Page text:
In Michigan, Lyme disease is the most commonly reported tick-borne disease. It is spread by an infected blacklegged (deer) tick. Most humans are infected through the bites of immature ticks called nymphs that feed during the spring and summer months. Nymphs can be difficult to see since they are approximately the size of a poppy seed. In most cases, the tick must be attached for 36 to 48 hours or more before the Lyme disease bacterium can be transmitted. “Prompt removal of ticks is the best method to decrease the chance of Lyme disease,” said Dr. Paul Heidel, the medical director of the Ottawa County Department of Public Health. “Seek medical attention if you develop a fever, a rash, severe fatigue, facial paralysis, or joint pain within 30 days of being bitten by a tick.”
Avoid direct contact with ticks
• Walk in the center of trails.
• Avoid wooded and brushy areas with high grass and leaf litter.
• Create tick-safe zones in your yard. Keep patios and play areas away from vegetation, regularly remove leaves, clear tall grasses and brush around home, place wood chips or gravel between lawns and wooded areas, and use a chemical control agent.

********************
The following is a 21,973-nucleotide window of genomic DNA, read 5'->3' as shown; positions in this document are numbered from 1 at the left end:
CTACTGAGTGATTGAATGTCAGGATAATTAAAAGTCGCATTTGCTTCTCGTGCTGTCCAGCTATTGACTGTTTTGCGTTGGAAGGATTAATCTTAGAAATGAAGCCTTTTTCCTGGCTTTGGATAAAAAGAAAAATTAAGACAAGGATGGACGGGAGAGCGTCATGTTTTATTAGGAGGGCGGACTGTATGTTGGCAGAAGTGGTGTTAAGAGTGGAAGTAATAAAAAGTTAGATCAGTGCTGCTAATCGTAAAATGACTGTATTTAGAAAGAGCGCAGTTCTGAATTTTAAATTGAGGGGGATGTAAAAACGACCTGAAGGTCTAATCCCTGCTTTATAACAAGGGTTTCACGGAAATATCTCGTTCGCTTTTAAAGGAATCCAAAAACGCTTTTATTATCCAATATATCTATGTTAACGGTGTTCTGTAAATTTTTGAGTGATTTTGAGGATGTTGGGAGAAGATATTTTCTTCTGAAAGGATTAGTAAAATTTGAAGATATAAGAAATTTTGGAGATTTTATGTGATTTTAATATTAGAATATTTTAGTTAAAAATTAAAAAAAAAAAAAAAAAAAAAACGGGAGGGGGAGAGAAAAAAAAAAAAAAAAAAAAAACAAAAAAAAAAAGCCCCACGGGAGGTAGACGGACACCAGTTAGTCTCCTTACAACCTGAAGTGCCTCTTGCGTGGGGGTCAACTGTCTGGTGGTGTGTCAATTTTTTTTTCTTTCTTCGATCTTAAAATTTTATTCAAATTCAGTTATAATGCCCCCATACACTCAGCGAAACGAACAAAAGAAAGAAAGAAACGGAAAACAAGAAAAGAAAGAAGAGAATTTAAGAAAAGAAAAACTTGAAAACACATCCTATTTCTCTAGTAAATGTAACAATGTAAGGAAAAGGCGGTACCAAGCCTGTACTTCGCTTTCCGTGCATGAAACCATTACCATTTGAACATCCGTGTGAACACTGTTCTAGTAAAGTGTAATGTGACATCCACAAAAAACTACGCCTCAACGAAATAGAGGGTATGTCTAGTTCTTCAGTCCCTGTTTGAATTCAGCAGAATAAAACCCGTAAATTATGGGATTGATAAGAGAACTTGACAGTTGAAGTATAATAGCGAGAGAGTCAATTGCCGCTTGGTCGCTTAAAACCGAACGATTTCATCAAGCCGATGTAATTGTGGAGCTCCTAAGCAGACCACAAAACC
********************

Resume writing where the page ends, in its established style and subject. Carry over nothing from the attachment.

Use insect repellent
• Apply repellent containing DEET (20-30 percent) or Picaridin on exposed skin.
• Treat clothing and gear (such as boots, pants, socks and tents) with products containing 0.5% permethrin. Do not use permethrin directly on skin.
• Always follow the manufacturer’s instructions when applying any repellents.
Find and remove ticks
• Bathe or shower after being outside in tick-infested areas (preferably within two hours).
• Conduct a full-body tick check (under arms, in and around ears, inside belly button, behind knees, between legs, around waist and especially in hair).
• Examine gear and pets. Ticks can ride into the home on clothing and pets, and then attach to a person later. Use tick prevention products on your pets.
• Wash clothing in hot water and dry on high heat after being outside to kill ticks.
• Use fine-tipped tweezers to grasp the tick as close to the skin’s surface as possible. Pull upward with steady, even pressure. Don’t twist or jerk the tick; this can cause the mouth parts to break off and remain in the skin. Clean the area with rubbing alcohol, an iodine scrub or soap and water.
“Tick checks are recommended after any hike, but especially one along the lake shore,” said John Scholtz, the director of Ottawa County Parks & Recreation.
For more tick and Lyme disease information, please visit www.cdc.gov/lyme or www.michigan.gov/lyme.